ABFriday Kent After Week 12

Final Image

Again, I would to thank Stacy Fischer for keeping this forum running.  Please check out the excellent submissions by the other contributors at her Visual Venturing blog.

After-Before Friday Week 6

This post is my submission to the After-Before Friday Forum sponsored by  Stacy Fisher’s Visual Venturing blog, which encourages a discussion among participants and readers on the subject of taking an original photograph as captured by the camera and transforming into the image that was envisioned by the photographer.  The contributions of other participants can be found here

This week’s image is a detail of the Fountain de Medici, located in the Luxembourg Gardens in Paris. The historic fountain, despite its desperate need for a major clean-up and repair, is a popular stop for tourists and when there is nice weather, many locals take advantage of the well-shaded chairs beside the long rectangular pool.   For me, the neglected state of the structure with its moss-covered stones seemed to enhance the horrific theme of the central group of statues.  The great dark figure looming above the young lovers is Polyphemus, the one-eyed giant who, according to Homer’s tale, devoured several of the crew members of the Odysseus expedition when they landed on the island of Cyclops.

The weather, bright and sunny, was not in my favor and I had time only for a few quick shots.  But I thought it would be an interesting exercise to see if the original image could be infused with the darker mood that I saw in that sculpture. I’m not entirely satisfied with the results, and would be interested in feedback from readers of this post. (Camera data: Nikon D800E with 24-70mm f/2.8 lens, extended to 66mm. Exposure: 1/100th sec. @ f/5.0, EV = -0.67)

The original image is shown as the RAW file came from the camera, before any changes were made in Adobe Camera Raw (ACR).

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RAW Image without any adjustments

The first steps were taken in ACR, and the adjustments made were as follows:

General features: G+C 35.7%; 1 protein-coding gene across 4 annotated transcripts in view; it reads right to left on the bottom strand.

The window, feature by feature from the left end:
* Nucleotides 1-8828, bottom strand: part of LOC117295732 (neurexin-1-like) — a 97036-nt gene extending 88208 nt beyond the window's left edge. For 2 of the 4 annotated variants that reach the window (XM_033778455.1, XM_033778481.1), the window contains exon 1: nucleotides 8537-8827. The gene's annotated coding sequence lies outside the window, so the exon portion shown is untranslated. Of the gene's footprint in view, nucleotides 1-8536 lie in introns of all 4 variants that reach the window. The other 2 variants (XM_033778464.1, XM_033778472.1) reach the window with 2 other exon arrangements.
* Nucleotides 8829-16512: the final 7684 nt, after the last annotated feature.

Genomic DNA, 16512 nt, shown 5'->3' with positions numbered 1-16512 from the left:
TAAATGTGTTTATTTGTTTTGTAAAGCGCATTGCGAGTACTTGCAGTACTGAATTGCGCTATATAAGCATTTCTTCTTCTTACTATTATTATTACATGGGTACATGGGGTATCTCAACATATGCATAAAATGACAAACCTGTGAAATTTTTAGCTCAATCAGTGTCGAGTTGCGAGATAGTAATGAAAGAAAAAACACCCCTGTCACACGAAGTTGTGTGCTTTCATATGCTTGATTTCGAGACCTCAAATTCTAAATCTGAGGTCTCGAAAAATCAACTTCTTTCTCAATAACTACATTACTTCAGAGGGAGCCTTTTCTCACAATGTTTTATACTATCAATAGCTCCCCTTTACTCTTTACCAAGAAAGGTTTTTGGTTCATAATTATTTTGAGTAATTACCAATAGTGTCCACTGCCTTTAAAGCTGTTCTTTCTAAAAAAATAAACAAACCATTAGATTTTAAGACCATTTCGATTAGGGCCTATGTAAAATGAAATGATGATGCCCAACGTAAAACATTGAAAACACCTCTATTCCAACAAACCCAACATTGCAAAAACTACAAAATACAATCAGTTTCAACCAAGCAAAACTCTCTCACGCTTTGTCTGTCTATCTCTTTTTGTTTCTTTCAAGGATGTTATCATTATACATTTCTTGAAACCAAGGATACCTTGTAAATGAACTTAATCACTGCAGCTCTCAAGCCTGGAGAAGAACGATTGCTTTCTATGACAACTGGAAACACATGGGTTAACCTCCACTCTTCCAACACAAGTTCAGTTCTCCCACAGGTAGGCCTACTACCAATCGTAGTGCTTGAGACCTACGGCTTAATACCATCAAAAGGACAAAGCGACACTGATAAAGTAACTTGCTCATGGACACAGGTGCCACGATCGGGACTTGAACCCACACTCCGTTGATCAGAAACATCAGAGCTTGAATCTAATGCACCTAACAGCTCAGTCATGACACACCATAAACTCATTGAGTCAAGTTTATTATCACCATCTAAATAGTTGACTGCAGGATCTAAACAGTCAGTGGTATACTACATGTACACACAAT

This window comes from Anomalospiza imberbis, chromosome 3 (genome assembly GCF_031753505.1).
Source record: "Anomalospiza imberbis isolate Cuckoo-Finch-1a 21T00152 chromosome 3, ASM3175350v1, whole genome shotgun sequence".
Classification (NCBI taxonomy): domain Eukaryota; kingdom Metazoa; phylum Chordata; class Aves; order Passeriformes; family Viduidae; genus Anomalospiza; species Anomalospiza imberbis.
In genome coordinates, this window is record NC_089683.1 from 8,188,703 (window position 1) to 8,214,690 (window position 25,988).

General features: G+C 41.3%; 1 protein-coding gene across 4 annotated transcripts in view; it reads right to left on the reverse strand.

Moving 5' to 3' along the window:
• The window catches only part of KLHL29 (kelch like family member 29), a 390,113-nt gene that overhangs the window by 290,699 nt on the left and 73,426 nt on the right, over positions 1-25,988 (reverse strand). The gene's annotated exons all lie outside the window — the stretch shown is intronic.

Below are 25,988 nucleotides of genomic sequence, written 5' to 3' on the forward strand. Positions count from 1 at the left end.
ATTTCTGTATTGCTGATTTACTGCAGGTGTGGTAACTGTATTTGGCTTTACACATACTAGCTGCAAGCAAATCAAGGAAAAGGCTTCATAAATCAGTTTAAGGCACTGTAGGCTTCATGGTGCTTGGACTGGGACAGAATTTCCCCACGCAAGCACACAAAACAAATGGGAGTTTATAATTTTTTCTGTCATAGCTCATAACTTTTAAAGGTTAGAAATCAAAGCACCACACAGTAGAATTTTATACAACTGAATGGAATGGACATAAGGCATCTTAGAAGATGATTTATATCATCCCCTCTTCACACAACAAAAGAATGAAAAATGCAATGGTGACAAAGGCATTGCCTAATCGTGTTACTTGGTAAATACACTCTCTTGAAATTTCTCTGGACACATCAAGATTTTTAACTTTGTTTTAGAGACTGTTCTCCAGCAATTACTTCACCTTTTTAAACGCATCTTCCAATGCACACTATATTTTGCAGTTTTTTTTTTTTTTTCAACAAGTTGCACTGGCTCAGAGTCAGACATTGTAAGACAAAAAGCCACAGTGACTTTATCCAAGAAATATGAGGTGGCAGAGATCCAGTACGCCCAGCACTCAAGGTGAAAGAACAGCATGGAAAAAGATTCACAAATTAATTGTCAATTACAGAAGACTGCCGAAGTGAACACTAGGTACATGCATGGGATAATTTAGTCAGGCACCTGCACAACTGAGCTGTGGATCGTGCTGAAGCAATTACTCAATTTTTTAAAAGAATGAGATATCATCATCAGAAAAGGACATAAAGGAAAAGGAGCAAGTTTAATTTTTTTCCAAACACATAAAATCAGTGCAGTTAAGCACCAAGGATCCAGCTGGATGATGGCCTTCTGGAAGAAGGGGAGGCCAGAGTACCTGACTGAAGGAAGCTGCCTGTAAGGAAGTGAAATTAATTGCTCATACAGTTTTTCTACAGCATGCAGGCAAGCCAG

Highlights: Reduced to -75, to tone down the bright specular highlights;

Shadows:  Reduced to -44, to add shadow and darken the scene slightly;

Blacks:     Reduced to -20, just to the point of clipping on the histogram, to insure there was a touch of pure black  (Thanks to Stacy for suggesting this technique.)

Clarity:      Increased to +30 standard on most of my images

Vibrance:    Increased to +13 to give just a small boost to the greens

All other settings were unchanged.  The result was then opened in Photoshop CC and looked like this:

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Image after adjustments in Adobe Camera Raw

A quick adjustment to remove the slight tilt was made using the crop tool.  Then a much tighter crop was made to bring the central statues closer, eliminating distractions such as the large body of water in the foreground and most of the people along the sides of the pool.  At this point the statues have become the main point of interest as shown below.

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Image after first crop

But more work was needed.  I used a Curves layer adjustment (blend mode: luminosity) to darken the scene and inject a more somber mood. A mask was added to keep the statues unaffected by the curves adjustment with the intent of giving depth to the scene and drawing the viewer’s eye to them.  This was followed by another Curves layer adjustment (blend mode: luminosity) to create a vignette, darkening the areas outside the center, in an attempt to further enhance the mood.  The result at this point is shown below.

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Things were looking better, but it seemed that one more step might help.  One last crop was applied to bring the viewer closer to the scene and eliminate the bystander with the blue shirt on the right.  The final image is shown below.

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Final Version

Paris: Saturday Night Lights

Weekend nights are pretty lively in this city. Even before the sun has set, the party spirit is gearing up. The banks of the Seine are lined with thousands of young people assembled in small groups sharing food and various liquid refreshments and generally having a great time. The expansive lawns of the Champs des Mars and Esplanade des Invalides are similarly packed, but populated mostly by families and Frisbee tosseurs (not a real word). The streets are filled with tourists, stopping every 20 meters or so to photograph the city’s icons and the now obligatory “selfies.” And this photographer heads to the Pont Alexandre III, considered the most elegant bridge in Paris.